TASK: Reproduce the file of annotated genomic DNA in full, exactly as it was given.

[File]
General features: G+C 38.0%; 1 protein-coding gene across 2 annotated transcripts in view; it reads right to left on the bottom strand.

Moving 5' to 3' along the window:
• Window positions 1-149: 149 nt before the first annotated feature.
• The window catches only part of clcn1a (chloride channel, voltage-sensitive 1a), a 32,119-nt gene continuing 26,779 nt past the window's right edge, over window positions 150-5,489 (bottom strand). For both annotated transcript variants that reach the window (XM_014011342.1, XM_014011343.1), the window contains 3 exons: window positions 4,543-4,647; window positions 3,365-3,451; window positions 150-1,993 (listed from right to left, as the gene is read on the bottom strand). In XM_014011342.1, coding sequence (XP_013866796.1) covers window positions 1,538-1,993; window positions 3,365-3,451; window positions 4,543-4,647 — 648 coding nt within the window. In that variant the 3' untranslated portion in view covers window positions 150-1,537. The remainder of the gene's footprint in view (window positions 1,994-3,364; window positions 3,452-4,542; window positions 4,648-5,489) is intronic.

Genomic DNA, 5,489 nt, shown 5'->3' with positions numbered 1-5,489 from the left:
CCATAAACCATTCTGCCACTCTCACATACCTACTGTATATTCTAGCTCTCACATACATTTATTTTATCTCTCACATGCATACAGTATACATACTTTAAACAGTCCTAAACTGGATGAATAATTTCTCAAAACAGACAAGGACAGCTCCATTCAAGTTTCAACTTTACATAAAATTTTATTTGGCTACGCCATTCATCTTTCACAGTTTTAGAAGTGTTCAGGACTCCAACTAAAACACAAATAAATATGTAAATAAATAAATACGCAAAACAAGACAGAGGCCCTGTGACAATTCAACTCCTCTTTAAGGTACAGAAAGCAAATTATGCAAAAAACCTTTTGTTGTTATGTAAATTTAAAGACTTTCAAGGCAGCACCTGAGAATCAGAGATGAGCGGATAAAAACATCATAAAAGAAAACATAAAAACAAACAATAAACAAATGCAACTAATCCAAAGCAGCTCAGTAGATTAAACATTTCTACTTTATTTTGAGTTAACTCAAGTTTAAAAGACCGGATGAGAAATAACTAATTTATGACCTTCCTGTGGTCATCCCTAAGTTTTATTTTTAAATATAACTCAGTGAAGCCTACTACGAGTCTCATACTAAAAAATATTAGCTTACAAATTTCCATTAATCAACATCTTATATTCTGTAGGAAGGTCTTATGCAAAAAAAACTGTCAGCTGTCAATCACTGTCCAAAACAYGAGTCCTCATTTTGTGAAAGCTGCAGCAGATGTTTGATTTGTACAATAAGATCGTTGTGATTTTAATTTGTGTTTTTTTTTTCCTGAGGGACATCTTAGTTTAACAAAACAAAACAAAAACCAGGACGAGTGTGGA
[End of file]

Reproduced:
General features: G+C 38.0%; 1 protein-coding gene across 2 annotated transcripts in view; it reads right to left on the bottom strand.

Moving 5' to 3' along the window:
• Window positions 1-149: 149 nt before the first annotated feature.
• The window catches only part of clcn1a (chloride channel, voltage-sensitive 1a), a 32,119-nt gene continuing 26,779 nt past the window's right edge, over window positions 150-5,489 (bottom strand). For both annotated transcript variants that reach the window (XM_014011342.1, XM_014011343.1), the window contains 3 exons: window positions 4,543-4,647; window positions 3,365-3,451; window positions 150-1,993 (listed from right to left, as the gene is read on the bottom strand). In XM_014011342.1, coding sequence (XP_013866796.1) covers window positions 1,538-1,993; window positions 3,365-3,451; window positions 4,543-4,647 — 648 coding nt within the window. In that variant the 3' untranslated portion in view covers window positions 150-1,537. The remainder of the gene's footprint in view (window positions 1,994-3,364; window positions 3,452-4,542; window positions 4,648-5,489) is intronic.

Genomic DNA, 5,489 nt, shown 5'->3' with positions numbered 1-5,489 from the left:
CCATAAACCATTCTGCCACTCTCACATACCTACTGTATATTCTAGCTCTCACATACATTTATTTTATCTCTCACATGCATACAGTATACATACTTTAAACAGTCCTAAACTGGATGAATAATTTCTCAAAACAGACAAGGACAGCTCCATTCAAGTTTCAACTTTACATAAAATTTTATTTGGCTACGCCATTCATCTTTCACAGTTTTAGAAGTGTTCAGGACTCCAACTAAAACACAAATAAATATGTAAATAAATAAATACGCAAAACAAGACAGAGGCCCTGTGACAATTCAACTCCTCTTTAAGGTACAGAAAGCAAATTATGCAAAAAACCTTTTGTTGTTATGTAAATTTAAAGACTTTCAAGGCAGCACCTGAGAATCAGAGATGAGCGGATAAAAACATCATAAAAGAAAACATAAAAACAAACAATAAACAAATGCAACTAATCCAAAGCAGCTCAGTAGATTAAACATTTCTACTTTATTTTGAGTTAACTCAAGTTTAAAAGACCGGATGAGAAATAACTAATTTATGACCTTCCTGTGGTCATCCCTAAGTTTTATTTTTAAATATAACTCAGTGAAGCCTACTACGAGTCTCATACTAAAAAATATTAGCTTACAAATTTCCATTAATCAACATCTTATATTCTGTAGGAAGGTCTTATGCAAAAAAAACTGTCAGCTGTCAATCACTGTCCAAAACAYGAGTCCTCATTTTGTGAAAGCTGCAGCAGATGTTTGATTTGTACAATAAGATCGTTGTGATTTTAATTTGTGTTTTTTTTTTCCTGAGGGACATCTTAGTTTAACAAAACAAAACAAAAACCAGGACGAGTGTGGA